To read these five essays of 1983 is to begin to come to terms with the theoretical cataclysm of the present. In Lost Dimension, Paul Virilio considers the displacement of the concept of dimensional space by Einsteinian space/time as it is related to the transparent boundaries of the postmodern city and contemporary economy. Virilio imagines a coming world of interactive, informational networks offering a prison-house of illusionary transcendence. He pictures global terrorism (perpetrated by and against technological states) filling up the surreal void of an abandoned real. In a multidisciplinary excavation of contemporary physics, architecture, esthetic theory, and sociology, Virilio traces the dystopic unity of the contemporary Western predicament with lightning prescience and clarity.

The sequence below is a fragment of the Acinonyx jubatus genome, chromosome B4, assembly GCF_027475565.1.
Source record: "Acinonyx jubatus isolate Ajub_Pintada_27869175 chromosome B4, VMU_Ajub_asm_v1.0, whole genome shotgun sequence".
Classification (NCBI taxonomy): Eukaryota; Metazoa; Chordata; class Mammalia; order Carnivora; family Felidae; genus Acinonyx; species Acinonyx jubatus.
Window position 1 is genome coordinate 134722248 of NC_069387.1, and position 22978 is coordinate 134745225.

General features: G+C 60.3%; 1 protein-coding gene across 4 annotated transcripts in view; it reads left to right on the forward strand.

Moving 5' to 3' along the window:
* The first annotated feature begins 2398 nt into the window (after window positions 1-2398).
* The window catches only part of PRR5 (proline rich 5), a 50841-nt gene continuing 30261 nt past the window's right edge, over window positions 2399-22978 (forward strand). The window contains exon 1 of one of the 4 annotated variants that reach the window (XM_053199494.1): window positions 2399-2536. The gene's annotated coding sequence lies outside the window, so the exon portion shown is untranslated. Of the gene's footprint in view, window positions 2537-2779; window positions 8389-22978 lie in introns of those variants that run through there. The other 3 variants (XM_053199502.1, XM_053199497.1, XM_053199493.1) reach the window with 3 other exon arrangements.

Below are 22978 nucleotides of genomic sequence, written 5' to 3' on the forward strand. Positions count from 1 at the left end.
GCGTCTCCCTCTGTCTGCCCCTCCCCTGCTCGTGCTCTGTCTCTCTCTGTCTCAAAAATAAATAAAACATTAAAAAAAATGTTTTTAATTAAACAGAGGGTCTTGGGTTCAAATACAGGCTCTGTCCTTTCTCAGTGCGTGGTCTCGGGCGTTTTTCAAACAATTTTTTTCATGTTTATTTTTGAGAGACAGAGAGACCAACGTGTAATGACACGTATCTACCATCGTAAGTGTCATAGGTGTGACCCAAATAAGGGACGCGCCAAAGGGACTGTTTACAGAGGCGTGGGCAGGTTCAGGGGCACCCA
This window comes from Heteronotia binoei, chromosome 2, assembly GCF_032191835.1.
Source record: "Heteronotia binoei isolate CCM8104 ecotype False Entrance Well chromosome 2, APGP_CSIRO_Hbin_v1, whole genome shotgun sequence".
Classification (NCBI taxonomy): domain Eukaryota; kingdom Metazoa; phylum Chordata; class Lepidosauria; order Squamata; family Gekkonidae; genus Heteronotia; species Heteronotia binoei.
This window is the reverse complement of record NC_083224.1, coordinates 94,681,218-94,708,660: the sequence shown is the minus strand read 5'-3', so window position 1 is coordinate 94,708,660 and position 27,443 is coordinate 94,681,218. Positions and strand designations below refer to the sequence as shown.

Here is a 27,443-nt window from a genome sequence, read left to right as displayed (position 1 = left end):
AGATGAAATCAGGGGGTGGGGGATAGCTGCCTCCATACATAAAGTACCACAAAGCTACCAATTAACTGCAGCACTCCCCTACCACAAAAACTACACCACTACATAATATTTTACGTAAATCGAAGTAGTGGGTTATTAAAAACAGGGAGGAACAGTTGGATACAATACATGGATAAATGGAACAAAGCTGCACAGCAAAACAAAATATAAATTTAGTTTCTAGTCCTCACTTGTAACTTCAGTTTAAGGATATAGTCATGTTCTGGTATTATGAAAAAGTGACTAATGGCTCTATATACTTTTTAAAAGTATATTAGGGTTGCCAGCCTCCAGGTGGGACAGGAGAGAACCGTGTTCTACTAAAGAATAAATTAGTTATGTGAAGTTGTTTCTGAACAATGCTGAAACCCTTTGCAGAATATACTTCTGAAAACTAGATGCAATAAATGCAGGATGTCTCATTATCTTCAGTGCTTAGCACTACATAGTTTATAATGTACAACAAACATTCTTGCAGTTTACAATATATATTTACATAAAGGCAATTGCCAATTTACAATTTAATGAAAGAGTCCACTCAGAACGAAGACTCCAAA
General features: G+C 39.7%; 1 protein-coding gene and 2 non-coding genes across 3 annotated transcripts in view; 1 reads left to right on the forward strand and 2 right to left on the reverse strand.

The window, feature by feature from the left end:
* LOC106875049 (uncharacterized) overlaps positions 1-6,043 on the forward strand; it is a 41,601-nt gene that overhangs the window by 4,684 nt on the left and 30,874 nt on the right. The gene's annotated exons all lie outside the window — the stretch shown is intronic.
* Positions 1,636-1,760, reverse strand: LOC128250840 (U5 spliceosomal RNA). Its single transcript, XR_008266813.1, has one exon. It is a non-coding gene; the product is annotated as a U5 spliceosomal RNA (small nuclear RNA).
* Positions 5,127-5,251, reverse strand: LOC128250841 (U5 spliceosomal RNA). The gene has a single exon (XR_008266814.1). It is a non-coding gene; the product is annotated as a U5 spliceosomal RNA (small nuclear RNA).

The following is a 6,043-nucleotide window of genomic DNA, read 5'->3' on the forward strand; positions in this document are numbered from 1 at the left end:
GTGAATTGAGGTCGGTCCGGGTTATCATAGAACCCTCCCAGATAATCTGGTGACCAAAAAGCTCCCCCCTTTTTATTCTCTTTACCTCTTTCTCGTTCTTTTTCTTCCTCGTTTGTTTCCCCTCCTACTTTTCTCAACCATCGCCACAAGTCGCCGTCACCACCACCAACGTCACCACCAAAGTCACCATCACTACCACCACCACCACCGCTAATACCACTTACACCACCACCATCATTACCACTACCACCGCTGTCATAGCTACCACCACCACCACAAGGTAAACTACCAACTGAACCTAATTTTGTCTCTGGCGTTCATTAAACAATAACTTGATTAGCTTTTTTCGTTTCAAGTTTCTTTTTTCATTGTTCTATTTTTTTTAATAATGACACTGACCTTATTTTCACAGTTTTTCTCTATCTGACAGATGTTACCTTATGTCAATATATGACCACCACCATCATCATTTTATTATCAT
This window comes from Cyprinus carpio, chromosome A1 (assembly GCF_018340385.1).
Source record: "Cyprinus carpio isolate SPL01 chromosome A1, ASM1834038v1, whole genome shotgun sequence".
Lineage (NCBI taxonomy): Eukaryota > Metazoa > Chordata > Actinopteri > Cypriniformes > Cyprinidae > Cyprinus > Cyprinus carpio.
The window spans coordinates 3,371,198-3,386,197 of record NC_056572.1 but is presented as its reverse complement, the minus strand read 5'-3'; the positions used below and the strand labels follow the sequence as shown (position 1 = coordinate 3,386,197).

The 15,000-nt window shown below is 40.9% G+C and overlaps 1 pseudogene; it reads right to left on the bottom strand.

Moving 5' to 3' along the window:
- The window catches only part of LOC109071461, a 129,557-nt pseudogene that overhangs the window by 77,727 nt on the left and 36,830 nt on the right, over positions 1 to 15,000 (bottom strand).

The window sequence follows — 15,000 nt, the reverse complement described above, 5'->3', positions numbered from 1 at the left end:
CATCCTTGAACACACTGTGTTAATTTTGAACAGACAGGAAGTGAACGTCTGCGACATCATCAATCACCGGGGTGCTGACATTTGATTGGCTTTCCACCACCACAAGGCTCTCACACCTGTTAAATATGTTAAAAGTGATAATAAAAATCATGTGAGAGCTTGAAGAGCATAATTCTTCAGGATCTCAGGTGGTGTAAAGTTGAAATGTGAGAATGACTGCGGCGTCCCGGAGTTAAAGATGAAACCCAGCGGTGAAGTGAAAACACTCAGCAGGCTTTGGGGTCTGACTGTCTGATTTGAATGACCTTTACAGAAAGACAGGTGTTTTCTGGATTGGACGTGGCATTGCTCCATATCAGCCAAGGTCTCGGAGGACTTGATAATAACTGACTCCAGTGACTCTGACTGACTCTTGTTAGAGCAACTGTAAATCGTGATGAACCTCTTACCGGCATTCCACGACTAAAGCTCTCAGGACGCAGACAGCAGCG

About the Author
Paul Virilio was born in 1932 and has published a wide range of books, essays, and interviews grappling with the question of speed and technology, including Speed and Politics, The Aesthetics of Disappearance, and The Accident of Art, all published by Semiotext(e).